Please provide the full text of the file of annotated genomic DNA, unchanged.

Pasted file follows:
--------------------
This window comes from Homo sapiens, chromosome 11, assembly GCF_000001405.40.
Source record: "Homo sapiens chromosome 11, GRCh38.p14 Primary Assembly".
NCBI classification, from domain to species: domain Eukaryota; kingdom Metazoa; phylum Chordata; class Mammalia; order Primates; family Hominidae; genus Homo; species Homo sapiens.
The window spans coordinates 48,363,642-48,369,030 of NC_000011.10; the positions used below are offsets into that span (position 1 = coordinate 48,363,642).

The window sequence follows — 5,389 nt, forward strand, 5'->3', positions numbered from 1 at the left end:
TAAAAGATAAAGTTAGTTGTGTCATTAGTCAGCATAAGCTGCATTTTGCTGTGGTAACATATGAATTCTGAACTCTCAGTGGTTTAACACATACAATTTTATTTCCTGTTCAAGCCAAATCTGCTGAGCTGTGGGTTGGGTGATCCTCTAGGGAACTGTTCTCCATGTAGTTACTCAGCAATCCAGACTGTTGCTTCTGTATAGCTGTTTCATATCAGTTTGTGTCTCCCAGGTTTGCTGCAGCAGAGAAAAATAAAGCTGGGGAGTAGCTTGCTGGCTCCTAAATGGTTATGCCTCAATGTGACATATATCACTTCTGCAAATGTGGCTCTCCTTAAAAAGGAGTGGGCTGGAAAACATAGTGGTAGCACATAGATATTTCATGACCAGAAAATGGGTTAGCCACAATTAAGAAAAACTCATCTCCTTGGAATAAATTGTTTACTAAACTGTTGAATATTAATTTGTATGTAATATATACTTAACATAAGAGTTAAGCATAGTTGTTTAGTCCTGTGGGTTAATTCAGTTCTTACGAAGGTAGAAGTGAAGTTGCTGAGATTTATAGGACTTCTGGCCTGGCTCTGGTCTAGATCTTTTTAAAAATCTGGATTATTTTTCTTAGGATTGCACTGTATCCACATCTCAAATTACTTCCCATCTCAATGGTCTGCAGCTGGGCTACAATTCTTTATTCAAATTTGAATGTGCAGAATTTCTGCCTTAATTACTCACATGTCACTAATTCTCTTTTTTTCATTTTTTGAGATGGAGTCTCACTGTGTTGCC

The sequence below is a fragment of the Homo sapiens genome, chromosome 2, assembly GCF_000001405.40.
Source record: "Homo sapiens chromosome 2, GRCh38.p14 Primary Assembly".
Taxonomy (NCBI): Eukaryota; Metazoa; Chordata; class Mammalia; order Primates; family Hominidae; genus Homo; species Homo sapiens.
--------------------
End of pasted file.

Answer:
This window comes from Homo sapiens, chromosome 11, assembly GCF_000001405.40.
Source record: "Homo sapiens chromosome 11, GRCh38.p14 Primary Assembly".
NCBI classification, from domain to species: domain Eukaryota; kingdom Metazoa; phylum Chordata; class Mammalia; order Primates; family Hominidae; genus Homo; species Homo sapiens.
The window spans coordinates 48,363,642-48,369,030 of NC_000011.10; the positions used below are offsets into that span (position 1 = coordinate 48,363,642).

The window sequence follows — 5,389 nt, forward strand, 5'->3', positions numbered from 1 at the left end:
TAAAAGATAAAGTTAGTTGTGTCATTAGTCAGCATAAGCTGCATTTTGCTGTGGTAACATATGAATTCTGAACTCTCAGTGGTTTAACACATACAATTTTATTTCCTGTTCAAGCCAAATCTGCTGAGCTGTGGGTTGGGTGATCCTCTAGGGAACTGTTCTCCATGTAGTTACTCAGCAATCCAGACTGTTGCTTCTGTATAGCTGTTTCATATCAGTTTGTGTCTCCCAGGTTTGCTGCAGCAGAGAAAAATAAAGCTGGGGAGTAGCTTGCTGGCTCCTAAATGGTTATGCCTCAATGTGACATATATCACTTCTGCAAATGTGGCTCTCCTTAAAAAGGAGTGGGCTGGAAAACATAGTGGTAGCACATAGATATTTCATGACCAGAAAATGGGTTAGCCACAATTAAGAAAAACTCATCTCCTTGGAATAAATTGTTTACTAAACTGTTGAATATTAATTTGTATGTAATATATACTTAACATAAGAGTTAAGCATAGTTGTTTAGTCCTGTGGGTTAATTCAGTTCTTACGAAGGTAGAAGTGAAGTTGCTGAGATTTATAGGACTTCTGGCCTGGCTCTGGTCTAGATCTTTTTAAAAATCTGGATTATTTTTCTTAGGATTGCACTGTATCCACATCTCAAATTACTTCCCATCTCAATGGTCTGCAGCTGGGCTACAATTCTTTATTCAAATTTGAATGTGCAGAATTTCTGCCTTAATTACTCACATGTCACTAATTCTCTTTTTTTCATTTTTTGAGATGGAGTCTCACTGTGTTGCC

The sequence below is a fragment of the Homo sapiens genome, chromosome 2, assembly GCF_000001405.40.
Source record: "Homo sapiens chromosome 2, GRCh38.p14 Primary Assembly".
Taxonomy (NCBI): Eukaryota; Metazoa; Chordata; class Mammalia; order Primates; family Hominidae; genus Homo; species Homo sapiens.